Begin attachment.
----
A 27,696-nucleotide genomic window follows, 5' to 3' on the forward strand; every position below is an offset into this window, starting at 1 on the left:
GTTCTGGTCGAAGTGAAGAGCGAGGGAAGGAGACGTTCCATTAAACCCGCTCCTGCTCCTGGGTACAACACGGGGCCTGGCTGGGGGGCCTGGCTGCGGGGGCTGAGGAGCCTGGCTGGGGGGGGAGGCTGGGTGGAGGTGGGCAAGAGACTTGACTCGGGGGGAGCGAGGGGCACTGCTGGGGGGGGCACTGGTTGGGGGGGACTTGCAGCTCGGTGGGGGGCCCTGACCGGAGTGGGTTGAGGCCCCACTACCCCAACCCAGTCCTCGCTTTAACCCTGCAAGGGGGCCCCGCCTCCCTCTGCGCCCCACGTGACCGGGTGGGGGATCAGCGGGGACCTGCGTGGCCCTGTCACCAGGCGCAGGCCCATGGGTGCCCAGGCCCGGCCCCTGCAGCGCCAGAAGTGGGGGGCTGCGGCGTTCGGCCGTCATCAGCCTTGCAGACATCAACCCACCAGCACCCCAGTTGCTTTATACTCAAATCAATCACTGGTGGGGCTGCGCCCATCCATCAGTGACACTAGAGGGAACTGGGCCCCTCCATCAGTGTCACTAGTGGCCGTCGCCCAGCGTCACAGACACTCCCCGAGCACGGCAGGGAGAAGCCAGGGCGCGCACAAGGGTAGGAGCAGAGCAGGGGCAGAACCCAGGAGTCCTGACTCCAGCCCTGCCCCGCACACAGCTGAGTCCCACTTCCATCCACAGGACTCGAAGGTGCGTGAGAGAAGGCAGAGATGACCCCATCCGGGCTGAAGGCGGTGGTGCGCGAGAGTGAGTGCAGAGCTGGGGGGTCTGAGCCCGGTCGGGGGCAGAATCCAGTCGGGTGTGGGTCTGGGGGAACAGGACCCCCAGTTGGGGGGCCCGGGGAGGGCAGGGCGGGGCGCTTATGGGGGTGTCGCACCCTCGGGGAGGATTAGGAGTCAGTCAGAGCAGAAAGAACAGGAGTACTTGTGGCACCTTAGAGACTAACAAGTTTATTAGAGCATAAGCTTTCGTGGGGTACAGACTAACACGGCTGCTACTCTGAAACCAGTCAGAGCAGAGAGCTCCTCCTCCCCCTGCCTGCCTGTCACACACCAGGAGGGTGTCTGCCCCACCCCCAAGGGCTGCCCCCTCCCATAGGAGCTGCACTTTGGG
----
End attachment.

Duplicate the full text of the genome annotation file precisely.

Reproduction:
A 27,696-nucleotide genomic window follows, 5' to 3' on the forward strand; every position below is an offset into this window, starting at 1 on the left:
GTTCTGGTCGAAGTGAAGAGCGAGGGAAGGAGACGTTCCATTAAACCCGCTCCTGCTCCTGGGTACAACACGGGGCCTGGCTGGGGGGCCTGGCTGCGGGGGCTGAGGAGCCTGGCTGGGGGGGGAGGCTGGGTGGAGGTGGGCAAGAGACTTGACTCGGGGGGAGCGAGGGGCACTGCTGGGGGGGGCACTGGTTGGGGGGGACTTGCAGCTCGGTGGGGGGCCCTGACCGGAGTGGGTTGAGGCCCCACTACCCCAACCCAGTCCTCGCTTTAACCCTGCAAGGGGGCCCCGCCTCCCTCTGCGCCCCACGTGACCGGGTGGGGGATCAGCGGGGACCTGCGTGGCCCTGTCACCAGGCGCAGGCCCATGGGTGCCCAGGCCCGGCCCCTGCAGCGCCAGAAGTGGGGGGCTGCGGCGTTCGGCCGTCATCAGCCTTGCAGACATCAACCCACCAGCACCCCAGTTGCTTTATACTCAAATCAATCACTGGTGGGGCTGCGCCCATCCATCAGTGACACTAGAGGGAACTGGGCCCCTCCATCAGTGTCACTAGTGGCCGTCGCCCAGCGTCACAGACACTCCCCGAGCACGGCAGGGAGAAGCCAGGGCGCGCACAAGGGTAGGAGCAGAGCAGGGGCAGAACCCAGGAGTCCTGACTCCAGCCCTGCCCCGCACACAGCTGAGTCCCACTTCCATCCACAGGACTCGAAGGTGCGTGAGAGAAGGCAGAGATGACCCCATCCGGGCTGAAGGCGGTGGTGCGCGAGAGTGAGTGCAGAGCTGGGGGGTCTGAGCCCGGTCGGGGGCAGAATCCAGTCGGGTGTGGGTCTGGGGGAACAGGACCCCCAGTTGGGGGGCCCGGGGAGGGCAGGGCGGGGCGCTTATGGGGGTGTCGCACCCTCGGGGAGGATTAGGAGTCAGTCAGAGCAGAAAGAACAGGAGTACTTGTGGCACCTTAGAGACTAACAAGTTTATTAGAGCATAAGCTTTCGTGGGGTACAGACTAACACGGCTGCTACTCTGAAACCAGTCAGAGCAGAGAGCTCCTCCTCCCCCTGCCTGCCTGTCACACACCAGGAGGGTGTCTGCCCCACCCCCAAGGGCTGCCCCCTCCCATAGGAGCTGCACTTTGGG